China, Hong Kong: “If today I don’t stand out, I will hate myself in future…Even if I get a criminal record, it will be a glorious one.”

HK police van


China, Hong Kong: “Occupy Central” reschedulesThe implicit aim of this movement, regardless of it’s ideology of “demockracy”, is dictatorship of the bourgeoisie (local and multinational) as against dictatorship of the Chinese Communist Party bureaucracy. Whether the momentum goes beyond these false (externally defined) choices is, for the moment, largely futile speculation. But there are signs that things are – at least a bit –  getting out of control of the professional activists of “Occupy Central” (e.g. the latest intensification of conflict, with the breaking into the main government compound, and the boycott of secondary school classes, has forced “Occupy Central” to re-schedule their long-planned occupation). Nevertheless, if there’s to be no sell-out or re-organisation of current misery or worse, independent forms of action have to also develop independent content, independent ideas that contest the ideologies that make such movements “respectable”. See also This Riot Is Not In Ferguson, It Is In Hong Kong“The police have used disproportionate force to stop the legitimate actions of the students and that should be condemned,” said Benny Tai, one of the three main organizers of the pro-democracy Occupy Central movement.” – implying that proportionate force would be fine,  being the force this guy would probably claim he’d use if developments were to see him in charge of the filth.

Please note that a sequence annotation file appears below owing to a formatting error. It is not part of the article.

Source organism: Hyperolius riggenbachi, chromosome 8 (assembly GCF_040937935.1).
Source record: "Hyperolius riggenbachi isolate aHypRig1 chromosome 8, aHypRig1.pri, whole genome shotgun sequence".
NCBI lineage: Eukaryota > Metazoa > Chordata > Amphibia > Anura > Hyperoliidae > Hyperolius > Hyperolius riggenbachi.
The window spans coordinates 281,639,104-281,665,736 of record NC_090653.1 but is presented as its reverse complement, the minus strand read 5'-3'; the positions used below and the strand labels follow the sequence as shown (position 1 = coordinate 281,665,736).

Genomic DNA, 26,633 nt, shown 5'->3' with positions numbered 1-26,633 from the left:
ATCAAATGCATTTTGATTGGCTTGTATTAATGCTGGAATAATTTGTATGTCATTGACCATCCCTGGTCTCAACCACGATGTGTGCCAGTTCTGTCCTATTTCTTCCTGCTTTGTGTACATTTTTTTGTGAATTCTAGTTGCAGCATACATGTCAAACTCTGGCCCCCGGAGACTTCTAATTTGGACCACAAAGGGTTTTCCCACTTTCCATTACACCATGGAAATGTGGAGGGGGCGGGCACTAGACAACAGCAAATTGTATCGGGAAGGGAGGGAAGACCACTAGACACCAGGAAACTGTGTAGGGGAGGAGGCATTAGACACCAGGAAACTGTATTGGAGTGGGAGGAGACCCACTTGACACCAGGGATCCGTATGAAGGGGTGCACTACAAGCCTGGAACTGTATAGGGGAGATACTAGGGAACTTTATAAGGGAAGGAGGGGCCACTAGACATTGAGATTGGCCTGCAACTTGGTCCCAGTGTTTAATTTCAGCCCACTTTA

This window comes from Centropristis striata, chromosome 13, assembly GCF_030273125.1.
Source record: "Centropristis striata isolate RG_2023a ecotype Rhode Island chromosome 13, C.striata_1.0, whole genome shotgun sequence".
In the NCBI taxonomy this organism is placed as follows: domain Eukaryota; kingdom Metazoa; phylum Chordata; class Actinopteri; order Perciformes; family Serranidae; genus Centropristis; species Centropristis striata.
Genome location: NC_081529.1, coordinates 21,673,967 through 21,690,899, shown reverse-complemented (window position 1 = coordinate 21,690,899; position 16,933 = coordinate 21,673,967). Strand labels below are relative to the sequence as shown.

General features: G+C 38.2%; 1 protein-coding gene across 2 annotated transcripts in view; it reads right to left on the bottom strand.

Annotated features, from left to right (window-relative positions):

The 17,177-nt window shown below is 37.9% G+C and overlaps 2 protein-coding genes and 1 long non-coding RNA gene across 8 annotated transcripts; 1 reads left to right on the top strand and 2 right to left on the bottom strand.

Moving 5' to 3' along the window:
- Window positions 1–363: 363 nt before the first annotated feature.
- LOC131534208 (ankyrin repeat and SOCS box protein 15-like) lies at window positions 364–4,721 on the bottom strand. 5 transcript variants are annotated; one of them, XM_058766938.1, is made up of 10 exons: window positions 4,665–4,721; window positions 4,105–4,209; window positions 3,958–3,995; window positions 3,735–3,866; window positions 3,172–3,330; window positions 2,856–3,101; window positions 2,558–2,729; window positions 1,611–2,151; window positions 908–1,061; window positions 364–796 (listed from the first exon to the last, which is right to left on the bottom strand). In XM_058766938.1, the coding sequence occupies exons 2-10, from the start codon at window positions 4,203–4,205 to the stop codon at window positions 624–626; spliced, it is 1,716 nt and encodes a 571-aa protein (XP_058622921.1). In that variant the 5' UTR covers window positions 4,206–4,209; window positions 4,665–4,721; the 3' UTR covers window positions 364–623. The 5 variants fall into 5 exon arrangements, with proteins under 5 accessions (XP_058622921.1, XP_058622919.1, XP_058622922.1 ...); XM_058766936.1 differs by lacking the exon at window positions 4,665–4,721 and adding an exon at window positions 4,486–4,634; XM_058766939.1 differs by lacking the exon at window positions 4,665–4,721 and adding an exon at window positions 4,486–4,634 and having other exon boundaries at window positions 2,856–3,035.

China, Hong Kong: interesting development, boring demand, as 12 year old pupils boycott classes(more here and here